Advocates Tempering Managed Care Overhauls of Medicaid in Kansas and New Hampshire
April 26, 2013 01:12 PM
On April 25, hundreds from the disabled community protested outside the Kansas statehouse for a permanent “carve out” of long-term developmental disability services (LTDDS) from managed care. Advocates are hoping to secure a permanent carve out following the return of the Kansas Legislature to finish its 2013 session on May 8.
Governor Sam Brownback (R) initiated Medicaid reform on January 1 - called KanCare - which enlisted almost all of Kansas’ 380,000 Medicaid beneficiaries into managed care plans administered by Amerigroup, United Healthcare, and Sunflower State Health Plan.
The intention of the Brownback Administration is to eventually include LTDDS in KanCare, though service providers and other advocates have so far successfully lobbied for a year-long delay, until January 1, 2014.
Interested groups have noted problems with the managed care organizations (MCOs) in KanCare since its implementation. Kansas Pharmacists Association found a lack of transparency with pricing, as well as reduced or delayed payments for durable medical equipment. Community Health Clinic of Southeast Kansas expressed concerns around authorizations of medications, as well as payment delays. Despite noted concerns, administration officials state that concern over MCOs is based on “misinformation,” and instead assert that the MCOs are dealing with problems with a “workman-like approach.”
In New Hampshire, advocacy efforts have contributed to establishing checks and balances on MCO implementation. To protect both enrollees and providers, and “recogniz[ing] the concerns and challenges surrounding managed care implementation,” on April 10, New Hampshire Governor Maggie Hassan (D) issued an executive order creating a panel to advise the Governor on the state’s implementation of managed care in Medicaid.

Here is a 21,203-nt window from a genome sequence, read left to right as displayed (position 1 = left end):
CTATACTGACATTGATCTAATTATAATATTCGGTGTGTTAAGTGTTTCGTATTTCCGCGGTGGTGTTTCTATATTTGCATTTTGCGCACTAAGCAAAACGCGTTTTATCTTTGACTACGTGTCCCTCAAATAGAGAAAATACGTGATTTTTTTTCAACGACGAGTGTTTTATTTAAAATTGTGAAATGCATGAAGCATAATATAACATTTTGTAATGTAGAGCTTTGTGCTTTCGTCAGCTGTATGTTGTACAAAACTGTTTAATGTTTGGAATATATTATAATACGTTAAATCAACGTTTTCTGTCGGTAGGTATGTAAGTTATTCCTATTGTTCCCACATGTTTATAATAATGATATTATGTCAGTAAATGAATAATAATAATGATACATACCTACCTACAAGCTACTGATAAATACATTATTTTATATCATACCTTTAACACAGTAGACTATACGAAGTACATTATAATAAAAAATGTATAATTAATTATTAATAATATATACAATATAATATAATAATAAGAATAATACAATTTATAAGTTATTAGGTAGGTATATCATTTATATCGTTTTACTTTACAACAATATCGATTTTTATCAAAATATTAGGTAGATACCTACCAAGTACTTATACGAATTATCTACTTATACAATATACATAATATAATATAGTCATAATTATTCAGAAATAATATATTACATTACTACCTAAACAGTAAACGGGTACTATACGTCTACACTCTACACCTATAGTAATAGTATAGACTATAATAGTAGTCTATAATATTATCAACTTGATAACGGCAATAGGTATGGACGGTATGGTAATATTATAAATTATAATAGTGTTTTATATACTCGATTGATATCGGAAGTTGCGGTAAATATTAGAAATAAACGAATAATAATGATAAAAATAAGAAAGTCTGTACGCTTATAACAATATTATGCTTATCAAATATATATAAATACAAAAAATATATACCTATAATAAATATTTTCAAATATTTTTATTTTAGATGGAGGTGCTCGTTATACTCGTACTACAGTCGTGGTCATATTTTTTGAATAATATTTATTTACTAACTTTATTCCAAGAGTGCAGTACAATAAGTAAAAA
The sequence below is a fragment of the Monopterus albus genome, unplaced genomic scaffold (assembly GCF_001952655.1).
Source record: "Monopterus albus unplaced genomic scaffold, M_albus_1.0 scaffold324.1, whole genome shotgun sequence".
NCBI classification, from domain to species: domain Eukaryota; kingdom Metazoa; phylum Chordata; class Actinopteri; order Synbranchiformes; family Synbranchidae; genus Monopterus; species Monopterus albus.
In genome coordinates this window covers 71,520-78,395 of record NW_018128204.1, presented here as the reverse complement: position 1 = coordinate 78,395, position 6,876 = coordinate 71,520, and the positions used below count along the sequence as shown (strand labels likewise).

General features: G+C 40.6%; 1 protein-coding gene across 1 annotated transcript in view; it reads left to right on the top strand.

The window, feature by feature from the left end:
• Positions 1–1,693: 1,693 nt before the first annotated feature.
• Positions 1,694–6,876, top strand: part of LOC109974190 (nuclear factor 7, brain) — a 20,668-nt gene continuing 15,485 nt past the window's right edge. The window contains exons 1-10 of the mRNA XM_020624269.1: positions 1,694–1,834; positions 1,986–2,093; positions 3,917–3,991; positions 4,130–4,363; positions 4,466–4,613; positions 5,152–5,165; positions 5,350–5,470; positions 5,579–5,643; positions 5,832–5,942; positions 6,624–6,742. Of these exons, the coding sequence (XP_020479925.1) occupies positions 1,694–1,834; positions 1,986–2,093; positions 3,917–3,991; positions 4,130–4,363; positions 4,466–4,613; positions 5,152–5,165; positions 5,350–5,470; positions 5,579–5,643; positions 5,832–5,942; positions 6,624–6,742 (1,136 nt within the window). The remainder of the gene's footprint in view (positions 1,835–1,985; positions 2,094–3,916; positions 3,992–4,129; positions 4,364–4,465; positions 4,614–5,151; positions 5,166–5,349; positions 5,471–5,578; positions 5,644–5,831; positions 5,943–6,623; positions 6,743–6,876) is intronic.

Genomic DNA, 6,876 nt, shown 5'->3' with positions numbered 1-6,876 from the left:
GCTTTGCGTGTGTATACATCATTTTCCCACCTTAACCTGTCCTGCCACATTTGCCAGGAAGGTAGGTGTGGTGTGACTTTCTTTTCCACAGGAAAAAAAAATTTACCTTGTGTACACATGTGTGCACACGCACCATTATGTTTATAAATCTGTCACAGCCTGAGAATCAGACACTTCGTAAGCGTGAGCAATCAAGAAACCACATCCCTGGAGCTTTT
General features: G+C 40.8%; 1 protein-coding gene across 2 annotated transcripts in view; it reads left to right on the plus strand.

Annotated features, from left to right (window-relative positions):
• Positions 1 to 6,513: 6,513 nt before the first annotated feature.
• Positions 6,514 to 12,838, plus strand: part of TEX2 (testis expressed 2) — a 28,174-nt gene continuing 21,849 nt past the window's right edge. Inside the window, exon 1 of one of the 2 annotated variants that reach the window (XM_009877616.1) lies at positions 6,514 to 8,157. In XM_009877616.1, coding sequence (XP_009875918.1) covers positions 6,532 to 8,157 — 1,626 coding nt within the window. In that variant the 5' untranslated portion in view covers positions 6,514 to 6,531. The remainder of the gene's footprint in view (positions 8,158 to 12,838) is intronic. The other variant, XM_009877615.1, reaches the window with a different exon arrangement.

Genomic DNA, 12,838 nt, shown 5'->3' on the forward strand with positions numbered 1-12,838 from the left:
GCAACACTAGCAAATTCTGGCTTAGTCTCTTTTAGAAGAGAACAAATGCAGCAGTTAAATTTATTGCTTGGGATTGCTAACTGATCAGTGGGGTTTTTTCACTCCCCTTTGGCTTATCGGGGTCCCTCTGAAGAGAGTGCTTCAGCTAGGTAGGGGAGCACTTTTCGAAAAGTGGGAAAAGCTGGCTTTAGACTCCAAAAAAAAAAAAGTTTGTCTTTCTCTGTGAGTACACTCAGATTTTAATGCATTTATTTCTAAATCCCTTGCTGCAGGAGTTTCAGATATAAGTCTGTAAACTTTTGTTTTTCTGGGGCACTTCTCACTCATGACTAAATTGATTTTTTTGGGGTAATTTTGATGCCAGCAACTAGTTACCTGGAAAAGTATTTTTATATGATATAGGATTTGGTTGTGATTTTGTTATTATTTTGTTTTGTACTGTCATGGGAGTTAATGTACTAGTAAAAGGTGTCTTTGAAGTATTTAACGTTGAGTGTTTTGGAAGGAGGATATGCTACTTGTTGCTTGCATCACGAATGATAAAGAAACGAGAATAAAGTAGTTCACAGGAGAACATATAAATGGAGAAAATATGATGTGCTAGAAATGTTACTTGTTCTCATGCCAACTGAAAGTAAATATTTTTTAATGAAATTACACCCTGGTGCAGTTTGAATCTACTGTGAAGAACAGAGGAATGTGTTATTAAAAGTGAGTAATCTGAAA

This panel will include experts on managed care, adult health care services, and developmental disabilities, among other areas. The president of the Manchester, NH based provider Independent Services Network is a member of the panel. The first meeting of the panel, named the Governor's Commission on Medicaid Care Management, will occur within 30 days from April 10.
To see the full story on Medicaid reform in Kansas, click here and here.
For an article highlighting the concerns with KanCare, click here.
For more details on New Hampshire’s new executive order, click here.
Home health providers should be aware that the move to managed care in Medicaid faces opposition from beneficiaries and interest groups alike – and that providers are also not powerless or voiceless in the matter.
Stakeholders can be very useful in improving a state’s transition to managed care in Medicaid. Likewise, if these stakeholders have outright opposition to using managed care in Medicaid, the forums are there to voice those opinions. The main point is that the nature and scope of any state’s consideration or movement to Medicaid managed care is neither automatic nor a decision made in a vacuum.
Home health providers are encouraged to keep abreast of managed care transitions in their states, advocate on a state level, and to contact NAHC with any questions or concerns.